My second-biggest gripe with Michiko & Hatchin is just how repetitive the series gets, to the point of teeth-gnashing insanity! Early on, we have a major wedge driven in Michiko and Hatchin's relationship, and they part ways because of mutual frustration. Of course, in due time, the problem is solved and they both see the error in their ways and they reconcile. It's predictable, but it comes early and, in a story like this, it's inevitable. Okay. That's fine. But they then proceed to carry out this exact same scenario no less than three more times. Good Lord, somebody help me. And of course, there's a major dramatic point where Atsuko catches up to Michiko and they have a dramatic stand-off. Again, inevitable. And Michiko manages to convince Atsuko to let her go just this once, because plot. It's cool. It's a thing that needed to happen. BUT NOT FOUR FRIGGIN' TIMES ARE YOU KIDDING ME WITH THIS SJNQQSJKQSJKAXMKLVJNQWD
But my biggest gripe of all comes in the form of the series' final episode. Obviously, I don't want to give too much away, but it's beyond infuriating when everything the story is building up to turns out to just be an inconsequential wet fart. None of our questions are answered at all. And then we get a time skip as we follow Hatchin in her later teenage years, and you've gotta be kidding me. Again, I don't want to give it all away, but who are you and what have you done with Hatchin?! I was howling betrayal at my TV all throughout this finale, and I won't be surprised if others do as well.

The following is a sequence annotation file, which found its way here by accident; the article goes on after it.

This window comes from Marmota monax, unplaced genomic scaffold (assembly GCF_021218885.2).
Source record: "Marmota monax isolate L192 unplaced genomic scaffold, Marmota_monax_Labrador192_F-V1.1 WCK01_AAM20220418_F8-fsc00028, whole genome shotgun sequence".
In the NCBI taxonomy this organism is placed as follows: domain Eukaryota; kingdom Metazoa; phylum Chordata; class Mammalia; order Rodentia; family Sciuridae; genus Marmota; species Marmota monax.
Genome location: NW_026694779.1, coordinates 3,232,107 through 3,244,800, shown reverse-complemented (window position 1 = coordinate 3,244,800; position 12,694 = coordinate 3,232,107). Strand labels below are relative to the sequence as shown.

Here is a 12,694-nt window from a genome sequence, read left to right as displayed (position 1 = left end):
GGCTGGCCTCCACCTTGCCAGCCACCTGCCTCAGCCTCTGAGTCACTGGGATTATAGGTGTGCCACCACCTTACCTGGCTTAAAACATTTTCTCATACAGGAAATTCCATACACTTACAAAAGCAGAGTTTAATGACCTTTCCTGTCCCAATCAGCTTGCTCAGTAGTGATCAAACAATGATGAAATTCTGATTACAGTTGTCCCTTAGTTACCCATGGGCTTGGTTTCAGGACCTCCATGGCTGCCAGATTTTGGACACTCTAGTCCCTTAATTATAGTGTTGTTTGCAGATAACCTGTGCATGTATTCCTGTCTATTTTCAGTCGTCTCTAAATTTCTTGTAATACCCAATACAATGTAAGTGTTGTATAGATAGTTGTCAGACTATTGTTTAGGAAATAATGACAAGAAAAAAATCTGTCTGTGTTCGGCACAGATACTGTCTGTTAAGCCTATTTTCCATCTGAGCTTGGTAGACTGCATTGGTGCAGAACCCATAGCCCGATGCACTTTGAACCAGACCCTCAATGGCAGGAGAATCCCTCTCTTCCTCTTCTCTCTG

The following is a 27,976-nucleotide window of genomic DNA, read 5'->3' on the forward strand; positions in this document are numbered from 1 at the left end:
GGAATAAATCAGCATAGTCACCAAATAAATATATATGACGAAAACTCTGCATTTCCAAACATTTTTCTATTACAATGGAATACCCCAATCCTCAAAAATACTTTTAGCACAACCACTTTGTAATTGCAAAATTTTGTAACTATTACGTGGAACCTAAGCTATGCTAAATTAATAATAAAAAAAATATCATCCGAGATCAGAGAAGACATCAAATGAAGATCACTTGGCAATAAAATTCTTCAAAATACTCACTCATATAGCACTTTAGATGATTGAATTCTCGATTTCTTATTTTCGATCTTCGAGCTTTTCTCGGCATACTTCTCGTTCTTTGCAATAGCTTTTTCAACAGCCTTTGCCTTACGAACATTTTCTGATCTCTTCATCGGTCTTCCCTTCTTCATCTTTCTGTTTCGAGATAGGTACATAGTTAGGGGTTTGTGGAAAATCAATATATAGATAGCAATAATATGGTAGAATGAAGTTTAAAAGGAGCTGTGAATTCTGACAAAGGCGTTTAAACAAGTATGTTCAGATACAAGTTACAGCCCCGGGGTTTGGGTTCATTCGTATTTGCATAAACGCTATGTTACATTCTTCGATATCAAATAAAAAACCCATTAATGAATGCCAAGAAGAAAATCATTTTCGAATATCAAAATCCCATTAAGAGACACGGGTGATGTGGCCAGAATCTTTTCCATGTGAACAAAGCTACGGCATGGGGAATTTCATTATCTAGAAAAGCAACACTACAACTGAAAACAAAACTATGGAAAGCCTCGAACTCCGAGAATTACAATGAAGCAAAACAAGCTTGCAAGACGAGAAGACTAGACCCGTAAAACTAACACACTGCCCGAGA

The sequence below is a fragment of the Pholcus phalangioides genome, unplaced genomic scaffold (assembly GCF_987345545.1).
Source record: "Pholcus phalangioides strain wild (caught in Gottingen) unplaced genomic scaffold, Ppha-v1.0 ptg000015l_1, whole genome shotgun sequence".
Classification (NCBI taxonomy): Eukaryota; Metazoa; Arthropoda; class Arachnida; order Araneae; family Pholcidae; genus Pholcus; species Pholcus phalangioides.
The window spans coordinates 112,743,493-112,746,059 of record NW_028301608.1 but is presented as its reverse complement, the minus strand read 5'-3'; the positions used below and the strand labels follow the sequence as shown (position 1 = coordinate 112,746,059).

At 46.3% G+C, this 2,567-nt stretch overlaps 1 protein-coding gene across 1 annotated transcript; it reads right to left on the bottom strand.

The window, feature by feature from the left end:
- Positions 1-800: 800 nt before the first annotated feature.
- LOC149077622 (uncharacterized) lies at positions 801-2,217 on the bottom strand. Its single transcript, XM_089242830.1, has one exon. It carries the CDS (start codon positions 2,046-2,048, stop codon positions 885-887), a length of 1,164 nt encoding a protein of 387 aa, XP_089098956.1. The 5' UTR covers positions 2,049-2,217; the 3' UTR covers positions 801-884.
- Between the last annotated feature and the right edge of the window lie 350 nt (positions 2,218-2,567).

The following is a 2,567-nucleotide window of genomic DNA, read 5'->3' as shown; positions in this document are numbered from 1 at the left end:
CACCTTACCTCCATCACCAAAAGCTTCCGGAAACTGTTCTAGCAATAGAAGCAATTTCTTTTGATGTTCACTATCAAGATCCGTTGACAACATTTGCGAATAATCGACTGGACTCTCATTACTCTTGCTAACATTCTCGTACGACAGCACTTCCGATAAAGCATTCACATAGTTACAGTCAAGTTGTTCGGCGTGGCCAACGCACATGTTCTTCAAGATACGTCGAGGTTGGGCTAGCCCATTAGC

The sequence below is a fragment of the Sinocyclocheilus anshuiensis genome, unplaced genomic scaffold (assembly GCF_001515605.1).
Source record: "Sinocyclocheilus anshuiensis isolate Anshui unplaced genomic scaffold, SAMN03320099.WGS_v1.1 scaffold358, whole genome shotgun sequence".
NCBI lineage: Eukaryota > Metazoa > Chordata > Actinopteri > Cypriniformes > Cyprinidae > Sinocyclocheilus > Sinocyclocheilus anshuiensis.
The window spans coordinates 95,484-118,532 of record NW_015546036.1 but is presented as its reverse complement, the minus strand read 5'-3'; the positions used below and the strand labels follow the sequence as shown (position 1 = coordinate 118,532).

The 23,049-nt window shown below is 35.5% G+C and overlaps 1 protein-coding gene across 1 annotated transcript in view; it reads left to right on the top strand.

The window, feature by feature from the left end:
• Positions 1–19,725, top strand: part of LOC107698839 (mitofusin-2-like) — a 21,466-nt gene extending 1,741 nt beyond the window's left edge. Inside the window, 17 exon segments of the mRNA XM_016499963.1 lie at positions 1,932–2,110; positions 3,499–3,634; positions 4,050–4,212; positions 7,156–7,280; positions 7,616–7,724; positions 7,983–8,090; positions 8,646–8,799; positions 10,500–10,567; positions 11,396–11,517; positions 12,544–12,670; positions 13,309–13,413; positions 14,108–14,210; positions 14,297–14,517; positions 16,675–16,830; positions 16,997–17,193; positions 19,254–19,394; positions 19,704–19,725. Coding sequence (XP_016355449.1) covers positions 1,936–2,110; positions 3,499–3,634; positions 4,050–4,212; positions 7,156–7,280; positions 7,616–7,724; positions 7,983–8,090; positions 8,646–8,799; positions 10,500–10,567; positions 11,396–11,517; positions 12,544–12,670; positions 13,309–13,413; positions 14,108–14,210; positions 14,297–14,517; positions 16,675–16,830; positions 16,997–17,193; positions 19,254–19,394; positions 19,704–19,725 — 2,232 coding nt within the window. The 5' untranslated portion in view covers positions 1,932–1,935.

All in all, Michiko & Hatchin is a bit of a mixed bag, but still far from a waste of time. The fleeting feeling of the show bothers me because I wanted to love it. The repetitiveness of the narrative bothers me because I wanted to see the characters encounter new situations and handle them differently. The finale bothered me because I wanted a more satisfying conclusion/beginning of a new journey. There was so much potential, and a lot of it was left buried in the ground, unexcavated. However, it cannot be stressed enough that this is a unique anime in its focus on complex, very different female protagonists and its South American setting. If either of those are important to you, then ignore all my whinging--you need this anime in your life, like, right now--but for everybody else, I can only offer a very mild recommendation.
Final Score: 6.5 out of 10. Michiko & Hatchin is a vibrant and action-packed series with a colorful cast and a non-traditional setting for anime, but it spends too much valuable time spinning its wheels and, sadly, ends on a sour note.